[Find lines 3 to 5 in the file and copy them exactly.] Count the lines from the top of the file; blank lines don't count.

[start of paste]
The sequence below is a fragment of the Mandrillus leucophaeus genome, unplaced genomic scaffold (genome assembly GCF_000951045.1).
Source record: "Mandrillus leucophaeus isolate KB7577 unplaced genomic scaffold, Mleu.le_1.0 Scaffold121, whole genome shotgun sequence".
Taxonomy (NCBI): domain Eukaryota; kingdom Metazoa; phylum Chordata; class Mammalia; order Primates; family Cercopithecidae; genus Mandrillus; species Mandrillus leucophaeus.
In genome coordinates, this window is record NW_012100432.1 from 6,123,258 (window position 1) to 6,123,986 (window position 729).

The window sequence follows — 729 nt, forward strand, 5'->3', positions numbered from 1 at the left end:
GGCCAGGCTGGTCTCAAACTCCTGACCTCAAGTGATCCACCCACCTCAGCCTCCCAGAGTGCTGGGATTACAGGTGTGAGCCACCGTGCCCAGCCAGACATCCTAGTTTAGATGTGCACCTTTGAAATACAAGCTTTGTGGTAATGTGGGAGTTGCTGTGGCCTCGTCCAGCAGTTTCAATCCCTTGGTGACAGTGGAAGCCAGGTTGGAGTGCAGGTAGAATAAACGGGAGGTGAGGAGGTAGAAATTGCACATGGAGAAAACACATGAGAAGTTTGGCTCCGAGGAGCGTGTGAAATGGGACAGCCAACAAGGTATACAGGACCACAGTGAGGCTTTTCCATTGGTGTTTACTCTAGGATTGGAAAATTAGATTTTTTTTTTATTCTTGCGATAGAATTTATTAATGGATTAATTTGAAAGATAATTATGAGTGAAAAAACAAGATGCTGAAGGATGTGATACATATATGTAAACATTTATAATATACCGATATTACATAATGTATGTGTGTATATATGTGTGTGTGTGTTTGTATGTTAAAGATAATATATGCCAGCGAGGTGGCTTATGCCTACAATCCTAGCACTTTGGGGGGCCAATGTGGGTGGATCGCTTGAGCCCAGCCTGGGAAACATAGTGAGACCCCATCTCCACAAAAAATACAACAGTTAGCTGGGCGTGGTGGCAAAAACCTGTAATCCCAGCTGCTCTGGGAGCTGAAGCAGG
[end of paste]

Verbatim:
Taxonomy (NCBI): domain Eukaryota; kingdom Metazoa; phylum Chordata; class Mammalia; order Primates; family Cercopithecidae; genus Mandrillus; species Mandrillus leucophaeus.
In genome coordinates, this window is record NW_012100432.1 from 6,123,258 (window position 1) to 6,123,986 (window position 729).

The window sequence follows — 729 nt, forward strand, 5'->3', positions numbered from 1 at the left end: